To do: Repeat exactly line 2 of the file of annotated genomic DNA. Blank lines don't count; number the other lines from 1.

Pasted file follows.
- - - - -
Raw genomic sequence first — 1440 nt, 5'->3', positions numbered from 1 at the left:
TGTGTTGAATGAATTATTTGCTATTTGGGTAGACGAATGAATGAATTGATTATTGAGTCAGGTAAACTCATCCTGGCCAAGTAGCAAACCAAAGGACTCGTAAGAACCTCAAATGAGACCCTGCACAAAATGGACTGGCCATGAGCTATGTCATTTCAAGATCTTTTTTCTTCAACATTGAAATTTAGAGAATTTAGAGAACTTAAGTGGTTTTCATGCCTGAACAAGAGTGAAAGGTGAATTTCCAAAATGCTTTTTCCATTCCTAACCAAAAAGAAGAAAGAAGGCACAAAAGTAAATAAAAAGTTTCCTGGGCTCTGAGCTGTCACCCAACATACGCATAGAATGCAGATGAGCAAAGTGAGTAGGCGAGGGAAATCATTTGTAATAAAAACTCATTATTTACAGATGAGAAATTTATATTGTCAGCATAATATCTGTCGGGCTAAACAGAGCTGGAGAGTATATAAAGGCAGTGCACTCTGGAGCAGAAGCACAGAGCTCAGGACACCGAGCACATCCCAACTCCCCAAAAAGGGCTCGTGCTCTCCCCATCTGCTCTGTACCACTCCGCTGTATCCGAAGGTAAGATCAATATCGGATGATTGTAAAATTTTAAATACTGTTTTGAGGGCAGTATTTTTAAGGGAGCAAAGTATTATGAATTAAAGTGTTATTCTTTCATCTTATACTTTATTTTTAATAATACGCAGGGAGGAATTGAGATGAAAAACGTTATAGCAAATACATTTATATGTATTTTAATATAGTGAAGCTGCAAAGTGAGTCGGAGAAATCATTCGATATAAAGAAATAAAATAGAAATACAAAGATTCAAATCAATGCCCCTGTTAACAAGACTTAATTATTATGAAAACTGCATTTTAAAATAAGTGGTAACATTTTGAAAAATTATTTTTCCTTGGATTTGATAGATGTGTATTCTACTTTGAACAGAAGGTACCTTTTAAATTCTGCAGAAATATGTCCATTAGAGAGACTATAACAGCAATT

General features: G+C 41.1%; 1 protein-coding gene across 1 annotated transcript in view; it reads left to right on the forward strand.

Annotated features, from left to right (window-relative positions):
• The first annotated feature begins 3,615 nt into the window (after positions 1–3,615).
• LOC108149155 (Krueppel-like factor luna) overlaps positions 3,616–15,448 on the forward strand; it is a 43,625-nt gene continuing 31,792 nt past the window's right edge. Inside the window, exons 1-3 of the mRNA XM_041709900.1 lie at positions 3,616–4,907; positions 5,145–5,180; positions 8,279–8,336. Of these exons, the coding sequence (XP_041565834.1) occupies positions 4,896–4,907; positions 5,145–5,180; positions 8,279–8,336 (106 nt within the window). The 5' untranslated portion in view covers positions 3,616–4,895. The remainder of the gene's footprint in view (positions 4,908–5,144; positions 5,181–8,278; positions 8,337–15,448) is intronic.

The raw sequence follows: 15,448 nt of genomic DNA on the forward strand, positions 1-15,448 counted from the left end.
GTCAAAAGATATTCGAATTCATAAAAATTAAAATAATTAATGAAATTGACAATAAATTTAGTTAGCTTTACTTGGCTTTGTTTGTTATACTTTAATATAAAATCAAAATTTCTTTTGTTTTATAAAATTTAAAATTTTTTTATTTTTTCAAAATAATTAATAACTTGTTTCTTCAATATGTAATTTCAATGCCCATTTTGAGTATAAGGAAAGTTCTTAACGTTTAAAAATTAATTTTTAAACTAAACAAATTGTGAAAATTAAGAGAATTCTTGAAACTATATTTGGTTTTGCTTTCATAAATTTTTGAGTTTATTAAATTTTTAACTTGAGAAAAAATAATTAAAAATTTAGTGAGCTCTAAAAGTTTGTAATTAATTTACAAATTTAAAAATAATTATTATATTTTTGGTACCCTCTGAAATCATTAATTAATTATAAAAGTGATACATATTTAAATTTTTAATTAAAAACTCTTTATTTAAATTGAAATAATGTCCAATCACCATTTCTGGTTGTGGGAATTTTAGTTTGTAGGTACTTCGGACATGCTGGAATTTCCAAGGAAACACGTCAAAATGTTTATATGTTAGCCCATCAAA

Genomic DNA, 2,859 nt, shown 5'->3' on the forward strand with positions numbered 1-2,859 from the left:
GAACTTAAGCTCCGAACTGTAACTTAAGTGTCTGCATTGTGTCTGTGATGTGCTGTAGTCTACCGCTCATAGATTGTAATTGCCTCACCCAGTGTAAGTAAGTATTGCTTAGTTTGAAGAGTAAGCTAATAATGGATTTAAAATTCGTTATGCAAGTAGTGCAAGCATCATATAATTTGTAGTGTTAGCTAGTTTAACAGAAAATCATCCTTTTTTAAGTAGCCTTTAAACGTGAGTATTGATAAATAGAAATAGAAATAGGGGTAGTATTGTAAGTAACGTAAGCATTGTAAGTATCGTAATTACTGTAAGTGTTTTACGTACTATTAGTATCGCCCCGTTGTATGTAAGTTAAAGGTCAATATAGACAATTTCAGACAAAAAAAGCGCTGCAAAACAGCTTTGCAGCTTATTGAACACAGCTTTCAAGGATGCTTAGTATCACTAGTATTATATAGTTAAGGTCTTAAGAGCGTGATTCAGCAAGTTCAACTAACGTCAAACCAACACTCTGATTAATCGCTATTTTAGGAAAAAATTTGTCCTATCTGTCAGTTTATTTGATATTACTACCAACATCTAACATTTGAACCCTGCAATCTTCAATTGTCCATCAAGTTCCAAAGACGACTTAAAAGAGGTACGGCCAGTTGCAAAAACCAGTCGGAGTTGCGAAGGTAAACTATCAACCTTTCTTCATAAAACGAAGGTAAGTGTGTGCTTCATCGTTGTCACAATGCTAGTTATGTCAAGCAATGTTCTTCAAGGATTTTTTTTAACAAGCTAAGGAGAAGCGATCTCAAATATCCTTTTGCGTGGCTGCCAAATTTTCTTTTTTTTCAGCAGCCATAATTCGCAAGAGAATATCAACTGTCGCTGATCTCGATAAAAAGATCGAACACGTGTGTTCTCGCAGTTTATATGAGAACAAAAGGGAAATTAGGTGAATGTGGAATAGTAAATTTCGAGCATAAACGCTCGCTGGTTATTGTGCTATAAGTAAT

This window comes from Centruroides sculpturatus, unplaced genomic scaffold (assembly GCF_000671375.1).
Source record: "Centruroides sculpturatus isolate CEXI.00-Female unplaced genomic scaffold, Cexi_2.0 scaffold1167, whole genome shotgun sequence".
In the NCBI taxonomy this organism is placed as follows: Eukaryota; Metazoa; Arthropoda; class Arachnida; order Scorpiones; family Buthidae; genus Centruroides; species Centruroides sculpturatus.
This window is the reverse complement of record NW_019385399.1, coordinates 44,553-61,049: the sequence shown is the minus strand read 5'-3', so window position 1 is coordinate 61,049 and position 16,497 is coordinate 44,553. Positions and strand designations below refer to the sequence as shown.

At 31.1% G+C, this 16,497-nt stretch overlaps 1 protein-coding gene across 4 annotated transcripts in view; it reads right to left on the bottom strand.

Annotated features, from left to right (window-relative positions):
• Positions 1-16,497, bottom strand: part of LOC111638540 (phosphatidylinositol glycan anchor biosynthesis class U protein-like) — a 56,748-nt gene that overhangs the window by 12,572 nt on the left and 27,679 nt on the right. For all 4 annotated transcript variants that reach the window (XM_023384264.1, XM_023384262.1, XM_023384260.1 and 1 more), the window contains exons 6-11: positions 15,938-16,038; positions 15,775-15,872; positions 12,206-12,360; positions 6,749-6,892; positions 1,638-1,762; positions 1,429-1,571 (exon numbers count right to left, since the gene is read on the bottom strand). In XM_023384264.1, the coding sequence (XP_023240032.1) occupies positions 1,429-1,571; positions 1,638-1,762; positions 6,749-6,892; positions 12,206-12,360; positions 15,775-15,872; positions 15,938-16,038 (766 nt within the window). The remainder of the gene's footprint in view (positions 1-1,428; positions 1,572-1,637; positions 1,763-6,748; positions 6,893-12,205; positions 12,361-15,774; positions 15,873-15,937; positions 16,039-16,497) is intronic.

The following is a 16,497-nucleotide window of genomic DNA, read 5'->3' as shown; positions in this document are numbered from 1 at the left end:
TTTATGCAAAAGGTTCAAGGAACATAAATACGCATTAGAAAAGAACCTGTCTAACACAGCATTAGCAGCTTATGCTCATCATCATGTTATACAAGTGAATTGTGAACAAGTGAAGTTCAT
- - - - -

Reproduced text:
TGTGTTGAATGAATTATTTGCTATTTGGGTAGACGAATGAATGAATTGATTATTGAGTCAGGTAAACTCATCCTGGCCAAGTAGCAAACCAAAGGACTCGTAAGAACCTCAAATGAGACCCTGCACAAAATGGACTGGCCATGAGCTATGTCATTTCAAGATCTTTTTTCTTCAACATTGAAATTTAGAGAATTTAGAGAACTTAAGTGGTTTTCATGCCTGAACAAGAGTGAAAGGTGAATTTCCAAAATGCTTTTTCCATTCCTAACCAAAAAGAAGAAAGAAGGCACAAAAGTAAATAAAAAGTTTCCTGGGCTCTGAGCTGTCACCCAACATACGCATAGAATGCAGATGAGCAAAGTGAGTAGGCGAGGGAAATCATTTGTAATAAAAACTCATTATTTACAGATGAGAAATTTATATTGTCAGCATAATATCTGTCGGGCTAAACAGAGCTGGAGAGTATATAAAGGCAGTGCACTCTGGAGCAGAAGCACAGAGCTCAGGACACCGAGCACATCCCAACTCCCCAAAAAGGGCTCGTGCTCTCCCCATCTGCTCTGTACCACTCCGCTGTATCCGAAGGTAAGATCAATATCGGATGATTGTAAAATTTTAAATACTGTTTTGAGGGCAGTATTTTTAAGGGAGCAAAGTATTATGAATTAAAGTGTTATTCTTTCATCTTATACTTTATTTTTAATAATACGCAGGGAGGAATTGAGATGAAAAACGTTATAGCAAATACATTTATATGTATTTTAATATAGTGAAGCTGCAAAGTGAGTCGGAGAAATCATTCGATATAAAGAAATAAAATAGAAATACAAAGATTCAAATCAATGCCCCTGTTAACAAGACTTAATTATTATGAAAACTGCATTTTAAAATAAGTGGTAACATTTTGAAAAATTATTTTTCCTTGGATTTGATAGATGTGTATTCTACTTTGAACAGAAGGTACCTTTTAAATTCTGCAGAAATATGTCCATTAGAGAGACTATAACAGCAATT